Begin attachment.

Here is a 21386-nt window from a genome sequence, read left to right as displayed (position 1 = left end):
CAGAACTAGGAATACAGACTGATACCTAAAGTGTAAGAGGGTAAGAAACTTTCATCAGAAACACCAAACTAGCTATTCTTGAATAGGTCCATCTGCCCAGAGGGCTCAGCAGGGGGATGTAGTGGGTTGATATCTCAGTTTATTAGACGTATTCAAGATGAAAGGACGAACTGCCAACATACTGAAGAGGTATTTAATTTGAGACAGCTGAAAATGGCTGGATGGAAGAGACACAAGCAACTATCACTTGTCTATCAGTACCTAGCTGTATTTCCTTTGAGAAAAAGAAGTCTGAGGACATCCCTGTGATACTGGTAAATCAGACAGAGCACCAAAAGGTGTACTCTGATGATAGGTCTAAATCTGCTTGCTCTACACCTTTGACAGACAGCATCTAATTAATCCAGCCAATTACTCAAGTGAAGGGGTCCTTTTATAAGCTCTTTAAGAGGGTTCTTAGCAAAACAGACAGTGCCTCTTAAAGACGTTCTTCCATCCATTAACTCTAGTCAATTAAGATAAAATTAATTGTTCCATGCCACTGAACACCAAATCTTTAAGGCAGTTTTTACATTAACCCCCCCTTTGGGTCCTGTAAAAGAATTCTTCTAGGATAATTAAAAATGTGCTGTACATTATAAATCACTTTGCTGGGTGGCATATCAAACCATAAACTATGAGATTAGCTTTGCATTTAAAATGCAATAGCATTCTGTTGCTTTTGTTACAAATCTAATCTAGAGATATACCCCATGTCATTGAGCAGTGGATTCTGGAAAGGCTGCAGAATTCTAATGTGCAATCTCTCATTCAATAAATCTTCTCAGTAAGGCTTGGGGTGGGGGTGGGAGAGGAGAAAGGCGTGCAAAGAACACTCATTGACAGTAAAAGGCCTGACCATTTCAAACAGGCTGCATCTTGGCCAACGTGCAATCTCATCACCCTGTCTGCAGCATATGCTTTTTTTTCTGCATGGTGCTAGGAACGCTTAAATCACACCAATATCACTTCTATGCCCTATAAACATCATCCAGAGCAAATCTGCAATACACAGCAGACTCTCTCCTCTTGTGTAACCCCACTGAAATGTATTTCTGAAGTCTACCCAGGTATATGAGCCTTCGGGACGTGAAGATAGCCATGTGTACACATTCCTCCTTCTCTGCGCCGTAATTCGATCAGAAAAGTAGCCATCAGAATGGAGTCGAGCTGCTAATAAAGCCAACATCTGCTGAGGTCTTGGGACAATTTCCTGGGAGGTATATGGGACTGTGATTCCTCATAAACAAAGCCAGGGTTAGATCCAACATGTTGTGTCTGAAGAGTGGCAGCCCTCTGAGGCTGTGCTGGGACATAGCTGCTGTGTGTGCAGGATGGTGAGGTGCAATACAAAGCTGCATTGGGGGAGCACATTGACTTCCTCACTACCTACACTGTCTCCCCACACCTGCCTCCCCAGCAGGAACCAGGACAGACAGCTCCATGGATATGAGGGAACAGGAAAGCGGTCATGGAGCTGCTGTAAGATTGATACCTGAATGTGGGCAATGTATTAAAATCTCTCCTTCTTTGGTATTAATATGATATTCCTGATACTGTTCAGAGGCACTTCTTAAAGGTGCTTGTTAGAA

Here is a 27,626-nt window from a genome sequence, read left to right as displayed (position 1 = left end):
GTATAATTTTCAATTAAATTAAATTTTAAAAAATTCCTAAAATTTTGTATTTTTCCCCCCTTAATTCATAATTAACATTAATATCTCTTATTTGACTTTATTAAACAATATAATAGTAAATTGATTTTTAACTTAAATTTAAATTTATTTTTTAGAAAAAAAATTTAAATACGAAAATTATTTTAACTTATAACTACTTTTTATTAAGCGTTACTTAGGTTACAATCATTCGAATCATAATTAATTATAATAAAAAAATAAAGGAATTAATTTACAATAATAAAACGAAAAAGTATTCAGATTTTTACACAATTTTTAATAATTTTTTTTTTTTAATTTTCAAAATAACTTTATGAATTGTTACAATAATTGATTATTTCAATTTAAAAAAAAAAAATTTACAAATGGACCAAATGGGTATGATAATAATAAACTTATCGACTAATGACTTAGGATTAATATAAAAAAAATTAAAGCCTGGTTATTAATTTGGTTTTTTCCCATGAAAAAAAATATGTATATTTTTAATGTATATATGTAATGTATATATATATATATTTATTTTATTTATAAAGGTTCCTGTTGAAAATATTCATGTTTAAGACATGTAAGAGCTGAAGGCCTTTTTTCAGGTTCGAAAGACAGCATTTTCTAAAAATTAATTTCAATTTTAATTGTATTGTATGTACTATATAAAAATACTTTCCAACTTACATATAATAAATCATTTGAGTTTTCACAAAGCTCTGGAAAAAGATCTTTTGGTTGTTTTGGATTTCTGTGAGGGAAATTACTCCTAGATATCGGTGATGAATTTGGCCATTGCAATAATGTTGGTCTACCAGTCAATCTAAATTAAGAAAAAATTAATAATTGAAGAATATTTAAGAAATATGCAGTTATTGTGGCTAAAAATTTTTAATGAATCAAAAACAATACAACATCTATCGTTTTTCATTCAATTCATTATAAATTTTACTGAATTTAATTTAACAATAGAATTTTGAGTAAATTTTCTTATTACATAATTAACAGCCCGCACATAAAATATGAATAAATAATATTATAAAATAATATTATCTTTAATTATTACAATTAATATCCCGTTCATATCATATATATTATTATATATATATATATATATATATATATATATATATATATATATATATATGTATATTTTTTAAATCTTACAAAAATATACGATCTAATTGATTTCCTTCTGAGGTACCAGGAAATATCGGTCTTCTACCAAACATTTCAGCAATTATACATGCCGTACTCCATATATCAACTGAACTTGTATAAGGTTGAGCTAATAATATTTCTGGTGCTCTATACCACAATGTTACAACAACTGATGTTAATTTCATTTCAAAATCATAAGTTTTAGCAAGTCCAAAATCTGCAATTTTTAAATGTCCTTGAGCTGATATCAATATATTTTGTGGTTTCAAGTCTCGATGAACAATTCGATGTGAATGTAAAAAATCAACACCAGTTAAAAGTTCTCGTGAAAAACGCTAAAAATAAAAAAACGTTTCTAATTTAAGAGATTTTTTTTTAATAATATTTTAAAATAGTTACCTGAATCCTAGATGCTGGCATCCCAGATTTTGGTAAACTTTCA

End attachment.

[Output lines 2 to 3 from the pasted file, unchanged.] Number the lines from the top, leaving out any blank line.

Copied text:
CAGAACTAGGAATACAGACTGATACCTAAAGTGTAAGAGGGTAAGAAACTTTCATCAGAAACACCAAACTAGCTATTCTTGAATAGGTCCATCTGCCCAGAGGGCTCAGCAGGGGGATGTAGTGGGTTGATATCTCAGTTTATTAGACGTATTCAAGATGAAAGGACGAACTGCCAACATACTGAAGAGGTATTTAATTTGAGACAGCTGAAAATGGCTGGATGGAAGAGACACAAGCAACTATCACTTGTCTATCAGTACCTAGCTGTATTTCCTTTGAGAAAAAGAAGTCTGAGGACATCCCTGTGATACTGGTAAATCAGACAGAGCACCAAAAGGTGTACTCTGATGATAGGTCTAAATCTGCTTGCTCTACACCTTTGACAGACAGCATCTAATTAATCCAGCCAATTACTCAAGTGAAGGGGTCCTTTTATAAGCTCTTTAAGAGGGTTCTTAGCAAAACAGACAGTGCCTCTTAAAGACGTTCTTCCATCCATTAACTCTAGTCAATTAAGATAAAATTAATTGTTCCATGCCACTGAACACCAAATCTTTAAGGCAGTTTTTACATTAACCCCCCCTTTGGGTCCTGTAAAAGAATTCTTCTAGGATAATTAAAAATGTGCTGTACATTATAAATCACTTTGCTGGGTGGCATATCAAACCATAAACTATGAGATTAGCTTTGCATTTAAAATGCAATAGCATTCTGTTGCTTTTGTTACAAATCTAATCTAGAGATATACCCCATGTCATTGAGCAGTGGATTCTGGAAAGGCTGCAGAATTCTAATGTGCAATCTCTCATTCAATAAATCTTCTCAGTAAGGCTTGGGGTGGGGGTGGGAGAGGAGAAAGGCGTGCAAAGAACACTCATTGACAGTAAAAGGCCTGACCATTTCAAACAGGCTGCATCTTGGCCAACGTGCAATCTCATCACCCTGTCTGCAGCATATGCTTTTTTTTCTGCATGGTGCTAGGAACGCTTAAATCACACCAATATCACTTCTATGCCCTATAAACATCATCCAGAGCAAATCTGCAATACACAGCAGACTCTCTCCTCTTGTGTAACCCCACTGAAATGTATTTCTGAAGTCTACCCAGGTATATGAGCCTTCGGGACGTGAAGATAGCCATGTGTACACATTCCTCCTTCTCTGCGCCGTAATTCGATCAGAAAAGTAGCCATCAGAATGGAGTCGAGCTGCTAATAAAGCCAACATCTGCTGAGGTCTTGGGACAATTTCCTGGGAGGTATATGGGACTGTGATTCCTCATAAACAAAGCCAGGGTTAGATCCAACATGTTGTGTCTGAAGAGTGGCAGCCCTCTGAGGCTGTGCTGGGACATAGCTGCTGTGTGTGCAGGATGGTGAGGTGCAATACAAAGCTGCATTGGGGGAGCACATTGACTTCCTCACTACCTACACTGTCTCCCCACACCTGCCTCCCCAGCAGGAACCAGGACAGACAGCTCCATGGATATGAGGGAACAGGAAAGCGGTCATGGAGCTGCTGTAAGATTGATACCTGAATGTGGGCAATGTATTAAAATCTCTCCTTCTTTGGTATTAATATGATATTCCTGATACTGTTCAGAGGCACTTCTTAAAGGTGCTTGTTAGAA

Here is a 27,626-nt window from a genome sequence, read left to right as displayed (position 1 = left end):